Christine Stuart / ctnewsjunkie
Portland First Selectwoman Susan Bransfield (Christine Stuart / ctnewsjunkie)

HARTFORD, CT — Two dozen local elected officials came to the state Capitol Wednesday to beg state lawmakers and Gov. Dannel P. Malloy to solve the budget stalemate quickly.

“It needed to be done yesterday,” Portland First Selectwoman Susan Bransfield said.

Bransfield, who is also president of the Connecticut Conference of Municipalities, said it’s also important that it be done on a bipartisan basis.

But finding the right blend of spending cuts and tax increases has not been easy for legislative leaders in closely divided chambers.

And complicating things further, the governor has continually said he won’t sign a budget that leads with tax increases.

Local elected officials said Malloy’s executive order will cause cash flow problems and his budget proposal would require municipalities to pick up part of the cost of teacher’s retirement costs.

“It’s naive to say a cut in local government is not a tax increase. It’s a huge property tax increase,” Coventry Town Manager John Elsesser said.

He said the question for legislative leaders is if you’re going to raise revenues what is the best and fairest way to do that.

He said in Coventry if the executive order moves forward then it would require him to eliminate everyone but the tax collector and it would require the residents to vote for a 26 percent tax increase.

“Are any of you going to vote for a 26 percent property tax increase?” Elsesser said. “It’s not going to happen. This is not a realistic plan. Stop it.”

He said to say a cut in state funding isn’t a tax increase is false.

Newtown First Selectwoman Pat Llodra said they are caught “in an ever-tightening vice for which we have no control and for which we have no ready response.”

Christine Stuart / ctnewsjunkie
Coventry Town Manager John Elsesser (Christine Stuart / ctnewsjunkie)

She said by the fourth quarter of the year Newtown will be out of cash and will have to raid their reserves or send out supplemental tax bills or both.

She said if they raid their reserves then they will face a decrease in their bond rating, which in turn will increase the cost of borrowing, adding more debt and halting their ability to make necessary capital improvements.

Joe DeLong, executive director of the Connecticut Conference of Municipalities, said local elected officials didn’t expect to be held harmless this year as the state struggles to close a two-year, $5.1 billion deficit. The General Assembly approved a $1.57 billion labor concession package earlier this year, which brings the two-year deficit down to $3.5 billion.

Christine Stuart / ctnewsjunkie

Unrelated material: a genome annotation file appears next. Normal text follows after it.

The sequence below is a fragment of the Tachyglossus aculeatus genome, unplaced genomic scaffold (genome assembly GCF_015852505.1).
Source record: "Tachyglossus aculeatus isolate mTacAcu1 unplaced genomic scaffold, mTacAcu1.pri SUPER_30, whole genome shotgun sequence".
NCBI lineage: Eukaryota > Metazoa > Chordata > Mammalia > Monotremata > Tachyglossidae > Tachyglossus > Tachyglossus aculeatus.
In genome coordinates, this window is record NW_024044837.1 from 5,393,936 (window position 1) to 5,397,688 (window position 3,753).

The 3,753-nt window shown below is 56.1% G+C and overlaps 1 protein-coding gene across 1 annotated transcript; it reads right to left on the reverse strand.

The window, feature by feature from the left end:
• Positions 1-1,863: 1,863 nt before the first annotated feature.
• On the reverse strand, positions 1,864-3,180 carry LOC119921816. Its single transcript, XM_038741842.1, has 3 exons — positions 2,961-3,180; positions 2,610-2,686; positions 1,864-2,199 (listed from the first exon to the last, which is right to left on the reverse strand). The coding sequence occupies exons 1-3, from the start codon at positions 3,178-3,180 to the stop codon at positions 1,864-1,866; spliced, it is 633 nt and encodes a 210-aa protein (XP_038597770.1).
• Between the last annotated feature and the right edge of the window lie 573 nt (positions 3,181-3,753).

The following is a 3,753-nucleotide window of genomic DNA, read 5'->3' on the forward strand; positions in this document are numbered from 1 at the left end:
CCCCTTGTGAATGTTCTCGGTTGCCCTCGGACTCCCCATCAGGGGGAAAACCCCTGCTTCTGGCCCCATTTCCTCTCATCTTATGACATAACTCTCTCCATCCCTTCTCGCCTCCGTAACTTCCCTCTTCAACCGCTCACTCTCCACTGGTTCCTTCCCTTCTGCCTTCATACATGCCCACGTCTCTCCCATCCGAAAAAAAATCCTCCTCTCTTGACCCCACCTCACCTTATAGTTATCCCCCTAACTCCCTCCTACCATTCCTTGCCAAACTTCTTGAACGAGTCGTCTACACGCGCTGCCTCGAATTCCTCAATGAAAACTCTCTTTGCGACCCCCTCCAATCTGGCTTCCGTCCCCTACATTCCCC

Newtown First Selectwoman Pat Llodra (Christine Stuart / ctnewsjunkie)

He said they’re not here saying, “don’t touch our money.”

Rather, DeLong said, “We’re here as a group of people saying we have to be able to survive this thing and make the state economy grow and that’s not going to happen if you just shift the burden to the property tax system. There are ways to reform government to make sure that doesn’t happen.”

CCM wants the ability to eliminate some of the 1,300 unfunded state mandates and they want the ability to diversify their tax base.

Senate Republican President Len Fasano, R-North Haven, said Malloy’s decision to cut municipal funding is calculated.

“It was always his goal to push more burdens onto Connecticut municipalities which will result in property tax increases,” Fasano said. “ But taxing our way out of the state’s financial challenges is not a solution. The two largest tax increases in state history did not fix the problem; they made it worse and sparked the chaos we are facing today.”

There’s an acknowledgement even among those in Malloy’s administration that Connecticut’s cities and towns will run out of cash by January if they have to operate under an executive order.

Secretary of the Office of Policy and Management Ben Barnes explained in a letter to local leaders Wednesday that the reason they need information about how much communities have in their reserves is because they want to understand the ability of towns to survive the first two quarters of the year without funding from the state.

“How much you ultimately receive will impact your ability to end the year in balance, whether you have to dip into reserves, or even whether you need to levy supplemental taxes or make mid-year reductions to spending plans,” Barnes wrote. “Until we know what those aid amounts are, however, I am most concerned that communities have cash on hand to continue to operate until you get to higher-cash months starting in January.”

Barnes was responding the the complaints he received from local elected officials who bristled at the request for information.

Chris McClure, a spokesman for Malloy, said the administration is “acutely aware of the dire situation some towns and cities will face if the state continues without a budget.”

However, inaction was not an option when the General Assembly failed to adopt a biennial budget, he added.

Legislative leaders were meeting Wednesday afternoon to discuss the various proposals.